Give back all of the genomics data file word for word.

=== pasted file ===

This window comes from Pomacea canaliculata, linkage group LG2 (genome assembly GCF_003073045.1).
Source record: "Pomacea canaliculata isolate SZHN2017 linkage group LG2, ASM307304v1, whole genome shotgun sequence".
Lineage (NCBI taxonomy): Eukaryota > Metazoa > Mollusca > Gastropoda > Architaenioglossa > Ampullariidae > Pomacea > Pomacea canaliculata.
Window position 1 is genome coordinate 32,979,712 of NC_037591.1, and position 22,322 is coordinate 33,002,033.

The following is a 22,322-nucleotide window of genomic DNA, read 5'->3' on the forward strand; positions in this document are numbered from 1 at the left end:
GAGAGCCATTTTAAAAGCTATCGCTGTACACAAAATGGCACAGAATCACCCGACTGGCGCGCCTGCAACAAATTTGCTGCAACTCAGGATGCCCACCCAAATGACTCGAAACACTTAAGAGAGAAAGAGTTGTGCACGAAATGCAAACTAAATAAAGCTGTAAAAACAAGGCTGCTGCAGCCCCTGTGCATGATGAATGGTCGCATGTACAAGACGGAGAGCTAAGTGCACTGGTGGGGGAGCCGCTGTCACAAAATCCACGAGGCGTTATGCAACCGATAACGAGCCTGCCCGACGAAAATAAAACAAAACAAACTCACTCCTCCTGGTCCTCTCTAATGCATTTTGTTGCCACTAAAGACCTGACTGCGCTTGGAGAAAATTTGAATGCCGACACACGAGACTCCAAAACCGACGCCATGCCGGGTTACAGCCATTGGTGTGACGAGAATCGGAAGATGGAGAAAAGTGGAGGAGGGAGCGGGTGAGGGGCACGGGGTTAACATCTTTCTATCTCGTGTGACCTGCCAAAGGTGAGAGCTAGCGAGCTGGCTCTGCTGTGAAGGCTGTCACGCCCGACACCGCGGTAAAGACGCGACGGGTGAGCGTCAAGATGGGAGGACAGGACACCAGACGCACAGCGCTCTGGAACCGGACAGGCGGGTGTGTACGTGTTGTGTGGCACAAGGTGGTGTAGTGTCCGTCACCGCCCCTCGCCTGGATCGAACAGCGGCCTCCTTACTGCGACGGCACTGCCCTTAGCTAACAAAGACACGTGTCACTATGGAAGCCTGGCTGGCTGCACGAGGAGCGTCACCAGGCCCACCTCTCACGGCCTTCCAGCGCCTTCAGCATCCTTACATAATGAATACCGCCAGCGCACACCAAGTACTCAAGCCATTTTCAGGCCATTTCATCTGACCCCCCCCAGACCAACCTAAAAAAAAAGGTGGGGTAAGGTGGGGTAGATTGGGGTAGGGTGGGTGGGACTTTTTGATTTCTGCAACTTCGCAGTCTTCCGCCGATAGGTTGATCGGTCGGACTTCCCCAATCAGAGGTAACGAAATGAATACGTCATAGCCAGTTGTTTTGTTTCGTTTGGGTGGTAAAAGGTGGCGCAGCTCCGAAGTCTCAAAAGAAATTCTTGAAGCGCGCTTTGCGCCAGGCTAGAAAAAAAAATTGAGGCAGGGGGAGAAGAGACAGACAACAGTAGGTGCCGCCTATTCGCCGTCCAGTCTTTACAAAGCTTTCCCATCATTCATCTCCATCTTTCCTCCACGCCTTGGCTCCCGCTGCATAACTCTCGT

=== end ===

This window comes from Pomacea canaliculata, linkage group LG2 (genome assembly GCF_003073045.1).
Source record: "Pomacea canaliculata isolate SZHN2017 linkage group LG2, ASM307304v1, whole genome shotgun sequence".
Lineage (NCBI taxonomy): Eukaryota > Metazoa > Mollusca > Gastropoda > Architaenioglossa > Ampullariidae > Pomacea > Pomacea canaliculata.
Window position 1 is genome coordinate 32,979,712 of NC_037591.1, and position 22,322 is coordinate 33,002,033.

The following is a 22,322-nucleotide window of genomic DNA, read 5'->3' on the forward strand; positions in this document are numbered from 1 at the left end:
GAGAGCCATTTTAAAAGCTATCGCTGTACACAAAATGGCACAGAATCACCCGACTGGCGCGCCTGCAACAAATTTGCTGCAACTCAGGATGCCCACCCAAATGACTCGAAACACTTAAGAGAGAAAGAGTTGTGCACGAAATGCAAACTAAATAAAGCTGTAAAAACAAGGCTGCTGCAGCCCCTGTGCATGATGAATGGTCGCATGTACAAGACGGAGAGCTAAGTGCACTGGTGGGGGAGCCGCTGTCACAAAATCCACGAGGCGTTATGCAACCGATAACGAGCCTGCCCGACGAAAATAAAACAAAACAAACTCACTCCTCCTGGTCCTCTCTAATGCATTTTGTTGCCACTAAAGACCTGACTGCGCTTGGAGAAAATTTGAATGCCGACACACGAGACTCCAAAACCGACGCCATGCCGGGTTACAGCCATTGGTGTGACGAGAATCGGAAGATGGAGAAAAGTGGAGGAGGGAGCGGGTGAGGGGCACGGGGTTAACATCTTTCTATCTCGTGTGACCTGCCAAAGGTGAGAGCTAGCGAGCTGGCTCTGCTGTGAAGGCTGTCACGCCCGACACCGCGGTAAAGACGCGACGGGTGAGCGTCAAGATGGGAGGACAGGACACCAGACGCACAGCGCTCTGGAACCGGACAGGCGGGTGTGTACGTGTTGTGTGGCACAAGGTGGTGTAGTGTCCGTCACCGCCCCTCGCCTGGATCGAACAGCGGCCTCCTTACTGCGACGGCACTGCCCTTAGCTAACAAAGACACGTGTCACTATGGAAGCCTGGCTGGCTGCACGAGGAGCGTCACCAGGCCCACCTCTCACGGCCTTCCAGCGCCTTCAGCATCCTTACATAATGAATACCGCCAGCGCACACCAAGTACTCAAGCCATTTTCAGGCCATTTCATCTGACCCCCCCCAGACCAACCTAAAAAAAAAGGTGGGGTAAGGTGGGGTAGATTGGGGTAGGGTGGGTGGGACTTTTTGATTTCTGCAACTTCGCAGTCTTCCGCCGATAGGTTGATCGGTCGGACTTCCCCAATCAGAGGTAACGAAATGAATACGTCATAGCCAGTTGTTTTGTTTCGTTTGGGTGGTAAAAGGTGGCGCAGCTCCGAAGTCTCAAAAGAAATTCTTGAAGCGCGCTTTGCGCCAGGCTAGAAAAAAAAATTGAGGCAGGGGGAGAAGAGACAGACAACAGTAGGTGCCGCCTATTCGCCGTCCAGTCTTTACAAAGCTTTCCCATCATTCATCTCCATCTTTCCTCCACGCCTTGGCTCCCGCTGCATAACTCTCGT